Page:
1. Konxert
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    Konxert New Member

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    Request Advice: Constant POV/Setting Shift in a Novel

    Discussion in 'Setting Development' started by Konxert, Oct 31, 2014.

    I am currently adapting a screenplay into novel form and am seeking some advice on how to constantly bounce between two areas and POVs in almost rapid succession.

    A person is being attacked in the real world by their possessed friend, for example. At the exact same time, same location, but in a sort of limbo world, another character is dealing with an entity that has possessed this attacking friend.

    So in screenplay format, it was easy to bounce between this limbo world and the results that occurred in the real world simultaneously due to scene headings. But in a novel, I am struggling with how to format it as to not confuse the reader.

    If the entity is punched, it would lead to an almost immediate result in the real world of the possessed person stumbling backwards. So it'd be almost like a one to one ratio of what happens in one place, immediately should be expressed in the other.

    Anyone have any advice or examples of published works that do something similar?

    On a side note: The limbo world is the same setting but with no color or living people, so technically different in that sense. Also, it will be third person narrative.

    Would page breaks be too jarring? It would lead to so many, so frequently if I want to bounce around that much.

    On the other hand, having no page breaks, would it be hard to follow in theory?
     
  2. jonahmann
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    jonahmann Active Member

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    There was a thread like this recently. Just use paragraph breaks.

    Aldous Huxley does this in Brave New World.
     
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  3. Shadowfax
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    Shadowfax Contributing Member Contributor

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    "Green Darkness" by Anya Seton uses a similar scenario, but usually several pages in each "space/time continuum", so it's not offputting.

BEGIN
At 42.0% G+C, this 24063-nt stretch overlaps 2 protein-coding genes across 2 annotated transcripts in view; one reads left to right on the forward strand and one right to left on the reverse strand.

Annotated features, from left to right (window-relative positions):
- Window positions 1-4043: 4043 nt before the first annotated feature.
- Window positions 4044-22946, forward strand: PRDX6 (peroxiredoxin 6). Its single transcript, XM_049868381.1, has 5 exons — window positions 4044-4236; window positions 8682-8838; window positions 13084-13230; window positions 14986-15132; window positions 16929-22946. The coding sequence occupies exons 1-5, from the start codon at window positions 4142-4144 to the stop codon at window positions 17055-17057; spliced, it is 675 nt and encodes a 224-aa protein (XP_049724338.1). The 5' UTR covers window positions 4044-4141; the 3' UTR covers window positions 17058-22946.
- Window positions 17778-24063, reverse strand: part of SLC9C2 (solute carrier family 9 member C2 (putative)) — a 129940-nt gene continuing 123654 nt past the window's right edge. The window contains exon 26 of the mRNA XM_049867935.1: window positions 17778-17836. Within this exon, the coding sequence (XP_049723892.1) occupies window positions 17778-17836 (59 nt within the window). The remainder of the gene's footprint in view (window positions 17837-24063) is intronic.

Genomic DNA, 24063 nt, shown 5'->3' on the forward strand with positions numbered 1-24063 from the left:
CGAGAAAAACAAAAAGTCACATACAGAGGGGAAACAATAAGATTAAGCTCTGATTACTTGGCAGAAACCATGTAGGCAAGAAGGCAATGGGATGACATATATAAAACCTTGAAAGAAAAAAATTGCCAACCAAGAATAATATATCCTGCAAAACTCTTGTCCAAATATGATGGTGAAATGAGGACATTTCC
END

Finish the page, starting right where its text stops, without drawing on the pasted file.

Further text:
It seems to me that you have chosen a particularly difficult piece of screenplay to turn into a novel.

    Possibly try to use a sort of split-screen...long intro to establish that Dave is the hero, being attacked by Fred (in this wordl), being possessed by Uzgarl, being interacted with by Abdelar (in the other). Then, you could have:

    "Fred lunged at Dave, but Abdelar caught Uzgarl's knife-hand"

    As long as the reader is clear that it's two separate but inter-related worlds it should work.
     
  4. karmazon
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    karmazon Member

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    Jonahmann is right - paragraph breaks is all you need. "The girl who played with fire" does this a lot and it's quite obvious due to breaks.
     
  5. Darkkin
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    Darkkin Reflection of a nobody Contributor

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    As mentioned above, paragraph breaks, but to further distinguish between the two, have the parallel done in iltalics. If it is, indeed, a second dimension there should be a dividing factor.

    I've used the techinque when phasing scenes between real time and past events. It also works with dream sequences, the inference of a character's interaction with various forms of media, (letters, notes, journal, television and the like...), as well as memories, (such as flashbacks).
     
    Last edited: Nov 1, 2014
  6. !ndigo
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    !ndigo Member

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    This would be my first choice as well, paragraphs with one dimension italicized. If I remember correctly, The Subtle Knife (or maybe The Amber Spyglass?) by Philip Pullman did something similar when jumping between worlds, you could look at that for an example.
     

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